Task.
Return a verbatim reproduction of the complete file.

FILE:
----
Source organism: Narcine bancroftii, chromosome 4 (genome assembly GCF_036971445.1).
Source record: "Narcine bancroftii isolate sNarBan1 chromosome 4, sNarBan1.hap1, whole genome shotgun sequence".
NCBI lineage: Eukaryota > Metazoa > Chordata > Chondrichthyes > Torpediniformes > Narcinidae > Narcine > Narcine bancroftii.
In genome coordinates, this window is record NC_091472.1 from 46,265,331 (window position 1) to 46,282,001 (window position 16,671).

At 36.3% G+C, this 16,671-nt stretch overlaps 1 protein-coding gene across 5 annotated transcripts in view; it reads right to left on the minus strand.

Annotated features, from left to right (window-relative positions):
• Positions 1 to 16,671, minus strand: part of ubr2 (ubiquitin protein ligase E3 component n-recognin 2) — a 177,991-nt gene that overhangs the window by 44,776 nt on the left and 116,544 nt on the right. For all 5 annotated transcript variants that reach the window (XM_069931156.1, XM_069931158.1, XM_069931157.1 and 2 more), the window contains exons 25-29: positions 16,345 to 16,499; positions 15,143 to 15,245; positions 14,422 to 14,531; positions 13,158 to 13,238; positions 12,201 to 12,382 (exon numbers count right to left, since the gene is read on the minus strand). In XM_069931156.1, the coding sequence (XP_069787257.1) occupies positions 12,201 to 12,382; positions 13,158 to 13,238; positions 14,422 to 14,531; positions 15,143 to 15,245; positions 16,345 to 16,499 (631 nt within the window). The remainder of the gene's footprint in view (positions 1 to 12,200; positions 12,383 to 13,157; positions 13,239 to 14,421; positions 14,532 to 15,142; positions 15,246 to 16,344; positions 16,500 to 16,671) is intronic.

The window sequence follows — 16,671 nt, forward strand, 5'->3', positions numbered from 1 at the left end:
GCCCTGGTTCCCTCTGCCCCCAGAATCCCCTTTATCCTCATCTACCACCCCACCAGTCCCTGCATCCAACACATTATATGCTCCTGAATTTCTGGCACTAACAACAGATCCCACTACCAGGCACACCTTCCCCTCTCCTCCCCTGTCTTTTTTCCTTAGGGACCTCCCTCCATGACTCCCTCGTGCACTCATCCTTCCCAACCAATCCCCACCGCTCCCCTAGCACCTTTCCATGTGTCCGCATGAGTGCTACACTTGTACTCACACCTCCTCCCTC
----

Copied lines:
Source organism: Narcine bancroftii, chromosome 4 (genome assembly GCF_036971445.1).
Source record: "Narcine bancroftii isolate sNarBan1 chromosome 4, sNarBan1.hap1, whole genome shotgun sequence".
NCBI lineage: Eukaryota > Metazoa > Chordata > Chondrichthyes > Torpediniformes > Narcinidae > Narcine > Narcine bancroftii.
In genome coordinates, this window is record NC_091472.1 from 46,265,331 (window position 1) to 46,282,001 (window position 16,671).

At 36.3% G+C, this 16,671-nt stretch overlaps 1 protein-coding gene across 5 annotated transcripts in view; it reads right to left on the minus strand.

Annotated features, from left to right (window-relative positions):
• Positions 1 to 16,671, minus strand: part of ubr2 (ubiquitin protein ligase E3 component n-recognin 2) — a 177,991-nt gene that overhangs the window by 44,776 nt on the left and 116,544 nt on the right. For all 5 annotated transcript variants that reach the window (XM_069931156.1, XM_069931158.1, XM_069931157.1 and 2 more), the window contains exons 25-29: positions 16,345 to 16,499; positions 15,143 to 15,245; positions 14,422 to 14,531; positions 13,158 to 13,238; positions 12,201 to 12,382 (exon numbers count right to left, since the gene is read on the minus strand). In XM_069931156.1, the coding sequence (XP_069787257.1) occupies positions 12,201 to 12,382; positions 13,158 to 13,238; positions 14,422 to 14,531; positions 15,143 to 15,245; positions 16,345 to 16,499 (631 nt within the window). The remainder of the gene's footprint in view (positions 1 to 12,200; positions 12,383 to 13,157; positions 13,239 to 14,421; positions 14,532 to 15,142; positions 15,246 to 16,344; positions 16,500 to 16,671) is intronic.

The window sequence follows — 16,671 nt, forward strand, 5'->3', positions numbered from 1 at the left end:
GCCCTGGTTCCCTCTGCCCCCAGAATCCCCTTTATCCTCATCTACCACCCCACCAGTCCCTGCATCCAACACATTATATGCTCCTGAATTTCTGGCACTAACAACAGATCCCACTACCAGGCACACCTTCCCCTCTCCTCCCCTGTCTTTTTTCCTTAGGGACCTCCCTCCATGACTCCCTCGTGCACTCATCCTTCCCAACCAATCCCCACCGCTCCCCTAGCACCTTTCCATGTGTCCGCATGAGTGCTACACTTGTACTCACACCTCCTCCCTC